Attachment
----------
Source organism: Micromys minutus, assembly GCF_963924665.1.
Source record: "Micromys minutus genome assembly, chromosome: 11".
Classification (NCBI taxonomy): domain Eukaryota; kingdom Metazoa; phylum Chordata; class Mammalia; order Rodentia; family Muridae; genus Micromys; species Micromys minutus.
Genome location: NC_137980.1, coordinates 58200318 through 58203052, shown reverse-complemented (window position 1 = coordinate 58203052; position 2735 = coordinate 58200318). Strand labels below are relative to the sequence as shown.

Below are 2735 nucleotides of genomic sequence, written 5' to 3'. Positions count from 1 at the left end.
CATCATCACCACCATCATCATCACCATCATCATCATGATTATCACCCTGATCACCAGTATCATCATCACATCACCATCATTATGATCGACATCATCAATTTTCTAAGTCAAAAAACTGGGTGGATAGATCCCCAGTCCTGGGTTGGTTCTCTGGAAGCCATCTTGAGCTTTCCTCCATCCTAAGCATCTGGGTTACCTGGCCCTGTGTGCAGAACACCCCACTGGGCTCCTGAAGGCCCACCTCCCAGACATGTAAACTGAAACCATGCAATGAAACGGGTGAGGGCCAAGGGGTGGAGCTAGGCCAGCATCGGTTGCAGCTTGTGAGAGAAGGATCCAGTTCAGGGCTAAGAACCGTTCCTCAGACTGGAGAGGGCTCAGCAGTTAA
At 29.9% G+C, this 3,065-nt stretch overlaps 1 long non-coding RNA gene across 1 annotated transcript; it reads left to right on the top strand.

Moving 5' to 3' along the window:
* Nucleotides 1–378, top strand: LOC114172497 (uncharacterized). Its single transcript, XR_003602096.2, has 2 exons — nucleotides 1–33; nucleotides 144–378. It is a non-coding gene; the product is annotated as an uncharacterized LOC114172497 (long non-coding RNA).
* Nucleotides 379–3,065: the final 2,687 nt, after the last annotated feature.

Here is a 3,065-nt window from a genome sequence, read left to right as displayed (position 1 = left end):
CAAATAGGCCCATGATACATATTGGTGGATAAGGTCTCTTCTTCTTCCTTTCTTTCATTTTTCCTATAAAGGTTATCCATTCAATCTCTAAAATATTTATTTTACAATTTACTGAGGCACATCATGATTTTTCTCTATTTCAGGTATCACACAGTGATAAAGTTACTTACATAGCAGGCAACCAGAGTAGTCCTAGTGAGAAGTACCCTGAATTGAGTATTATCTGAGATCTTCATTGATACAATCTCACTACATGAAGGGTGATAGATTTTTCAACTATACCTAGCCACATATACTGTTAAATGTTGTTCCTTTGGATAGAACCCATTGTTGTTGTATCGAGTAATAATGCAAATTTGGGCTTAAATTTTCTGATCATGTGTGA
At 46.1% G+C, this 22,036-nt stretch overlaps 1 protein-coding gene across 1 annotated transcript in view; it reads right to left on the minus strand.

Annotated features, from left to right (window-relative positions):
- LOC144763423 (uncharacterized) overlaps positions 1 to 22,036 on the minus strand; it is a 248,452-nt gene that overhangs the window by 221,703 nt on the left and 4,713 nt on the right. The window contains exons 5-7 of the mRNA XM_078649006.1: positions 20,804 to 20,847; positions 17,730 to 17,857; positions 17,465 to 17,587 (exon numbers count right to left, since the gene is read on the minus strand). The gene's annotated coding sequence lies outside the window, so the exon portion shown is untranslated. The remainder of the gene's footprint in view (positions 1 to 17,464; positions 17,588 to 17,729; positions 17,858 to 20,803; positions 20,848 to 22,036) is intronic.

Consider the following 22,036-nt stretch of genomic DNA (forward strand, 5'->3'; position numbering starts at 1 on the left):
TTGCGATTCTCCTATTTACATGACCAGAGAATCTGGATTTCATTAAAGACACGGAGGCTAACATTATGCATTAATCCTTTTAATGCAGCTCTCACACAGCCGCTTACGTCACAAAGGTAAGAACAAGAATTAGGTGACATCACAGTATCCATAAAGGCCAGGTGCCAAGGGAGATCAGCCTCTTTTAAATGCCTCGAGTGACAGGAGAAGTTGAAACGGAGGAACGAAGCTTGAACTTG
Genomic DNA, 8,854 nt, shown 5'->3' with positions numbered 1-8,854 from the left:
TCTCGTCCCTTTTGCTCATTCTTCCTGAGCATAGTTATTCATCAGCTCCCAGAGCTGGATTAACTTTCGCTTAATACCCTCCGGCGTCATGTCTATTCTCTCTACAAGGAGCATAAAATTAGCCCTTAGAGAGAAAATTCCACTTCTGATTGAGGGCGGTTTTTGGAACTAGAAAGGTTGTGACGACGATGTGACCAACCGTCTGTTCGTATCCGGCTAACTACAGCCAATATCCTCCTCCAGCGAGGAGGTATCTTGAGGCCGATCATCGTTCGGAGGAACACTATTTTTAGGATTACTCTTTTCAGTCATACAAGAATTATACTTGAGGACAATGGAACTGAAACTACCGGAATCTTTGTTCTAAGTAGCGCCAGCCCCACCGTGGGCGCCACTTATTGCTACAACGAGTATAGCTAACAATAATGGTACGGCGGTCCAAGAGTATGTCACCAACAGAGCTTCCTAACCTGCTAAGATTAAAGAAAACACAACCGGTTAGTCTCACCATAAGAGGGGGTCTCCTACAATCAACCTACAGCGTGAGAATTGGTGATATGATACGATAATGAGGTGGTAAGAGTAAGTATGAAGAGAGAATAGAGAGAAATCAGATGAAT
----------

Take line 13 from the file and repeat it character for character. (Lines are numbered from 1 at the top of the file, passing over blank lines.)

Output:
At 46.1% G+C, this 22,036-nt stretch overlaps 1 protein-coding gene across 1 annotated transcript in view; it reads right to left on the minus strand.